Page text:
Home Secretary Amber Rudd has said ministers will not be intimidated by threats from Tory Brexiteers amid fresh warnings of a leadership challenge if Theresa May fails to deliver a “clean Brexit”.
As senior ministers prepared to discuss Britain’s future relationship with the EU, Ms Rudd insisted there was greater unity around the Cabinet table than many MPs realised.
She expressed confidence Mrs May’s Brexit “war cabinet” would be able to come up with a plan that commanded broad support when it meets on Wednesday and then again on Thursday.
The Sunday Times reported some MPs wanted to replace her with a Brexiteer “dream team” with Boris Johnson as prime minister, Michael Gove his deputy and Jacob Rees-Mogg the backbenchers’ “shop steward” if there was any backsliding by ministers.
Ms Rudd, who sits on the 10-strong Brexit Cabinet sub-committee, insisted that the Government was committed to leaving the customs union – along with the single market – when the UK withdraws from the EU in March 2019.
However, she reaffirmed they would be seeking to negotiate a customs “arrangement” or “partnership” with the EU – as set out in a position paper last year – to ensure trade with the bloc remains as “frictionless” as possible.
Some Eurosceptics however remain deeply suspicious fearing ministers like Chancellor Philip Hammond – who suggested Britain’s relationship with the EU would only change “very modestly” – want to keep Britain in the EU in all but name.
“She can only command a majority in Parliament on her present policy,” he wrote in an article for The Sunday Telegraph.
However, appearing on BBC1’s The Andrew Marr Show, Ms Rudd said ministers would not be intimidated by such threats.
“I have a surprise for the Brexiteers, which is the committee that meets in order to help make these decisions is more united than they think,” she said.
“We meet in the committee. We meet privately for discussions. I think that we will arrive at something which suits us all.
“There will be choices to be made within that, but we all want the same thing which is to arrive at a deal which works for the UK.”
Nevertheless the meetings on Wednesday and Thursday are potentially explosive.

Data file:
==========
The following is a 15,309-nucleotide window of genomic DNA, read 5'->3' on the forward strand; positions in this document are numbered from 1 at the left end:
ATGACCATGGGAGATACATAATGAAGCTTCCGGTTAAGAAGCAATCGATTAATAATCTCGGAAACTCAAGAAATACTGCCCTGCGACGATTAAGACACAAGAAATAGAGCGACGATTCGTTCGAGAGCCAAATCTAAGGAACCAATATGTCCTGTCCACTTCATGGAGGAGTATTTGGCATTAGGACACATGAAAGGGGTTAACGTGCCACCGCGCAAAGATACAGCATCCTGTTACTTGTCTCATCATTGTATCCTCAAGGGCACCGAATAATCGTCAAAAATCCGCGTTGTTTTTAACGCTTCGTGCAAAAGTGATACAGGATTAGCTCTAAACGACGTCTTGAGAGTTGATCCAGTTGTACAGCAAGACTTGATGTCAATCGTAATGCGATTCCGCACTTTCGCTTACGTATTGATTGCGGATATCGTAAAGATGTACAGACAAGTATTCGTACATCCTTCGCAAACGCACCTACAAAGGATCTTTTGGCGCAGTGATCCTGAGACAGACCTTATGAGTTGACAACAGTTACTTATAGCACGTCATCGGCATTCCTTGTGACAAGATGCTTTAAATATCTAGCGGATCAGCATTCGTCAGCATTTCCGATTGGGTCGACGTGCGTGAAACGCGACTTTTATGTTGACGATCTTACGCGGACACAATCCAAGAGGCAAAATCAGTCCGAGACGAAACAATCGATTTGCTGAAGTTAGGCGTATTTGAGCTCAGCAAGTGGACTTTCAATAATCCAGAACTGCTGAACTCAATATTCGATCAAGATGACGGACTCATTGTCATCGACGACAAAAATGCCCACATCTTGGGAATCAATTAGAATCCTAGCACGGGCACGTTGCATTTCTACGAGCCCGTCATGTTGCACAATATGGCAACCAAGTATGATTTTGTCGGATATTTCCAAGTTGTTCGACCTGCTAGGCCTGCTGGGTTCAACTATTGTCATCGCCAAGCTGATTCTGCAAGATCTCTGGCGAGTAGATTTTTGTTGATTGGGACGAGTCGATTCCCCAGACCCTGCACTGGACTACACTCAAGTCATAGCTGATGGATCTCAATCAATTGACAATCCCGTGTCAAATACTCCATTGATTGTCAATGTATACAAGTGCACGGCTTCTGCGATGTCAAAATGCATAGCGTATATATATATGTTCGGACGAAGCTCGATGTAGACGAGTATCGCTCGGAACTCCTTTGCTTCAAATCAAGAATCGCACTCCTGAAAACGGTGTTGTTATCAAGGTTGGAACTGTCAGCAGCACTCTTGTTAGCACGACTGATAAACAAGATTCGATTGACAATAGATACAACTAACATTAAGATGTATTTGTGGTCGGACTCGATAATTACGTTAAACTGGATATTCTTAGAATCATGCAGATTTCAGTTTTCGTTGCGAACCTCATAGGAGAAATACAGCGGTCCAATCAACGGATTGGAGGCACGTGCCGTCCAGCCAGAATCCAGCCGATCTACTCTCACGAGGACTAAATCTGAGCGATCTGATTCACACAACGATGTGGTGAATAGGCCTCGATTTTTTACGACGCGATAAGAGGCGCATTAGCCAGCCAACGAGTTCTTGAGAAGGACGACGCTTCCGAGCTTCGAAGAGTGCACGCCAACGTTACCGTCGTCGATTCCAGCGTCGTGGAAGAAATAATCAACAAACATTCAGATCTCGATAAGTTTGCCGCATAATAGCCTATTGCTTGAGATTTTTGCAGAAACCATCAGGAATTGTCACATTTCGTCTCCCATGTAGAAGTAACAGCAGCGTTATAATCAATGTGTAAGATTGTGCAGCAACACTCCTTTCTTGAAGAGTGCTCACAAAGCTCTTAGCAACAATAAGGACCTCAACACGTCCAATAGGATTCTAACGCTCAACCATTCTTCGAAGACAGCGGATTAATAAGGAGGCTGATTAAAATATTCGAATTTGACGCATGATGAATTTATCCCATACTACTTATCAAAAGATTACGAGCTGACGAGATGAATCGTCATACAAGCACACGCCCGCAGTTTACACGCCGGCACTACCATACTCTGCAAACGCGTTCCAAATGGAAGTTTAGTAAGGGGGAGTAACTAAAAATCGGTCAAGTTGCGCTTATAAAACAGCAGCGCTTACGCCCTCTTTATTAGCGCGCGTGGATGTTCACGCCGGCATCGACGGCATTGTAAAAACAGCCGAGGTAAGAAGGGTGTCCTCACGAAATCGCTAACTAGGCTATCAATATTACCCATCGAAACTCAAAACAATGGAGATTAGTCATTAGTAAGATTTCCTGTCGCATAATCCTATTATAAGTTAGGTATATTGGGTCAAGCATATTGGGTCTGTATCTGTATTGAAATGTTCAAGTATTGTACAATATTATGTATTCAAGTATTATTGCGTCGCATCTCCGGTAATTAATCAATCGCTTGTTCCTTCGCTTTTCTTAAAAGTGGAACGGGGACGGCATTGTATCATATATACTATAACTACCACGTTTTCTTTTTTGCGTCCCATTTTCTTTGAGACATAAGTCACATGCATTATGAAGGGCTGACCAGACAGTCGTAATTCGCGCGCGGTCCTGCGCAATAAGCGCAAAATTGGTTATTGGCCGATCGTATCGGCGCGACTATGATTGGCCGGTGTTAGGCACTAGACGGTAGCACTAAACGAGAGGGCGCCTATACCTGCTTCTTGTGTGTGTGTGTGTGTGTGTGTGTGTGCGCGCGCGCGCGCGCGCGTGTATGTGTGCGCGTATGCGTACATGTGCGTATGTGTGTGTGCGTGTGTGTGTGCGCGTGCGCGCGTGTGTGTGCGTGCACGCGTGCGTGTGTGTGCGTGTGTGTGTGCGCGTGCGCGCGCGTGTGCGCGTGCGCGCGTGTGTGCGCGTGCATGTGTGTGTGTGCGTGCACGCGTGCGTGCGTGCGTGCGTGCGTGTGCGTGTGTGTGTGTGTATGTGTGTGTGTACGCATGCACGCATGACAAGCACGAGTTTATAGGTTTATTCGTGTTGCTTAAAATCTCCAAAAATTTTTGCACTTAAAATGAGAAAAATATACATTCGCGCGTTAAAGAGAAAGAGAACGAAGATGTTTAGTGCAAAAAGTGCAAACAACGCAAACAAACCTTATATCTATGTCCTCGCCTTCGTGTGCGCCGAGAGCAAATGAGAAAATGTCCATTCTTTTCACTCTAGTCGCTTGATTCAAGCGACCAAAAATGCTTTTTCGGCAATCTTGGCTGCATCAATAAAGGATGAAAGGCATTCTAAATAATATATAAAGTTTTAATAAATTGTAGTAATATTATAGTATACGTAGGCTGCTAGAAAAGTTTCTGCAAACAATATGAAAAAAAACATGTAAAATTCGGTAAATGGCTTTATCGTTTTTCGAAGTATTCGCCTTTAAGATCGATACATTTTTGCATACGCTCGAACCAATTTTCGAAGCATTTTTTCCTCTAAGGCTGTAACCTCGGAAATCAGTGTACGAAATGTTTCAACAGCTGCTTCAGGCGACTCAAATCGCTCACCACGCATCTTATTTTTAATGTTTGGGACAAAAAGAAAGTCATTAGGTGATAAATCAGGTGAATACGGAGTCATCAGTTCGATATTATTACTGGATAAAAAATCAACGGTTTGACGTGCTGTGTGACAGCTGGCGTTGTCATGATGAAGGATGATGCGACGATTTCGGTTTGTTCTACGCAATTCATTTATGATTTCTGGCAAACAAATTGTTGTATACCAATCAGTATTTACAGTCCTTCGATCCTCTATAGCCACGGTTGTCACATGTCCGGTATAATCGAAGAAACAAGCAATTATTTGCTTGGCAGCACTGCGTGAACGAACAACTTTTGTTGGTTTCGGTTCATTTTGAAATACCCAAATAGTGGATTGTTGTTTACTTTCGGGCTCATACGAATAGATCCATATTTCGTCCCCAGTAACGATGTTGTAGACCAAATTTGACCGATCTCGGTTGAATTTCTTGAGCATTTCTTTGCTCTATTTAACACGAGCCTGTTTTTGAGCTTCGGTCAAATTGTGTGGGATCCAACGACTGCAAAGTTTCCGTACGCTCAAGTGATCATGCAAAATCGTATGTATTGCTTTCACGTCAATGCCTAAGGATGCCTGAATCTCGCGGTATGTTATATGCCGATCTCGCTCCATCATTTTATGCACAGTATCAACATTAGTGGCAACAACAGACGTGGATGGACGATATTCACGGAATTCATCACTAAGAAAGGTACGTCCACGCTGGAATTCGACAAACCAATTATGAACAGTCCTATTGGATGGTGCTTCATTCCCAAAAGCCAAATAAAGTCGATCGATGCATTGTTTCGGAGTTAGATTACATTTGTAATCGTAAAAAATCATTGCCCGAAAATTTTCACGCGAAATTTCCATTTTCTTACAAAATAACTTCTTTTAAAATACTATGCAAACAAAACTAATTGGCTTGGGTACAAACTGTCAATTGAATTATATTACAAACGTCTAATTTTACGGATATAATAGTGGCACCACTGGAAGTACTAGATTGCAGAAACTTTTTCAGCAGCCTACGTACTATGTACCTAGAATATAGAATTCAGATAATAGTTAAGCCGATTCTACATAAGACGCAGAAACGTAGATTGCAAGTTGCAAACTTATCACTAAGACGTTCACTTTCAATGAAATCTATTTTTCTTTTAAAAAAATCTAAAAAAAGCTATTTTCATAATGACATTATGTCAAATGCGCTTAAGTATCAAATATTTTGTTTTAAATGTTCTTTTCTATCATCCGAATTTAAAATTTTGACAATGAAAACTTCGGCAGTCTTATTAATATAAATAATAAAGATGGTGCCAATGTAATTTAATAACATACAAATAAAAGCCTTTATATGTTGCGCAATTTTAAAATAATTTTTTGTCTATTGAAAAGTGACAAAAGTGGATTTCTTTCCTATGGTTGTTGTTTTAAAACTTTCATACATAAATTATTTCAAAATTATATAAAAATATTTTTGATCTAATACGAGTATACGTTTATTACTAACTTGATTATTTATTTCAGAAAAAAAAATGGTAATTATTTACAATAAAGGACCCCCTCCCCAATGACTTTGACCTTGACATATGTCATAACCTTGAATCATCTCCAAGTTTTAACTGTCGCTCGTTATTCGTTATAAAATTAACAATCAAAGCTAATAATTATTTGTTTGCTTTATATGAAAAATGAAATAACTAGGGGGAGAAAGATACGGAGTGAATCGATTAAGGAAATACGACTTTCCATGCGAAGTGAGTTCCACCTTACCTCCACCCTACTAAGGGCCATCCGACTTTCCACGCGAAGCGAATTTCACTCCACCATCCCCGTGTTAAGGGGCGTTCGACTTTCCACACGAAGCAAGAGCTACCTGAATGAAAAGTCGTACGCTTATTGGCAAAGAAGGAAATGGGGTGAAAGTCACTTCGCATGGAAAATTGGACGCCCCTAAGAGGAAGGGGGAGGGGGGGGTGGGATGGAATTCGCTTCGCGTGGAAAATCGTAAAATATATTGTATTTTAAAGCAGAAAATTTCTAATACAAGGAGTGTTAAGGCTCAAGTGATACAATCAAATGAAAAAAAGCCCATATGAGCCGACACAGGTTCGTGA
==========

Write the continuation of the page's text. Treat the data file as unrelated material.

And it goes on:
Mrs May found it hard enough to forge an agreement among her warring ministers on a post-Brexit transition deal and finding consensus on Britain’s future relationship with the EU is likely to prove far more complicated.
The Prime Minister has previously avoided a full-blown discussion in the Brexit sub-committee on the issue because of the sensitivities involved.
Broadly ministers are divided among those like Mr Hammond whose priority is to keep Britain as closely aligned with the EU as possible to preserve current trade arrangements and those like Mr Johnson who want the maximum freedom to strike deals with countries outside the bloc.
Ahead of those meetings, Mrs May and Brexit Secretary David Davis will meet the EU’s chief negotiator Michel Barnier in Downing Street as officials in Brussels begin talks on the transitional arrangements.
Earlier, Mr Rees-Mogg came under fresh attack over his claim that Treasury officials had been deliberately “fiddling the figures” to undermine the case for Brexit.
Lord O’Donnell, a former cabinet secretary and head of the Civil Service, said officials were completely “objective and impartial” in the way they presented the evidence.
“We look at the evidence and we go where it is. Of course if you are selling snake oil, you don’t like the idea of experts testing your products,” he told ITV’s Peston On Sunday.
“And I think that’s what we’ve got, this backlash against evidence and experts is because they know where the experts will go.”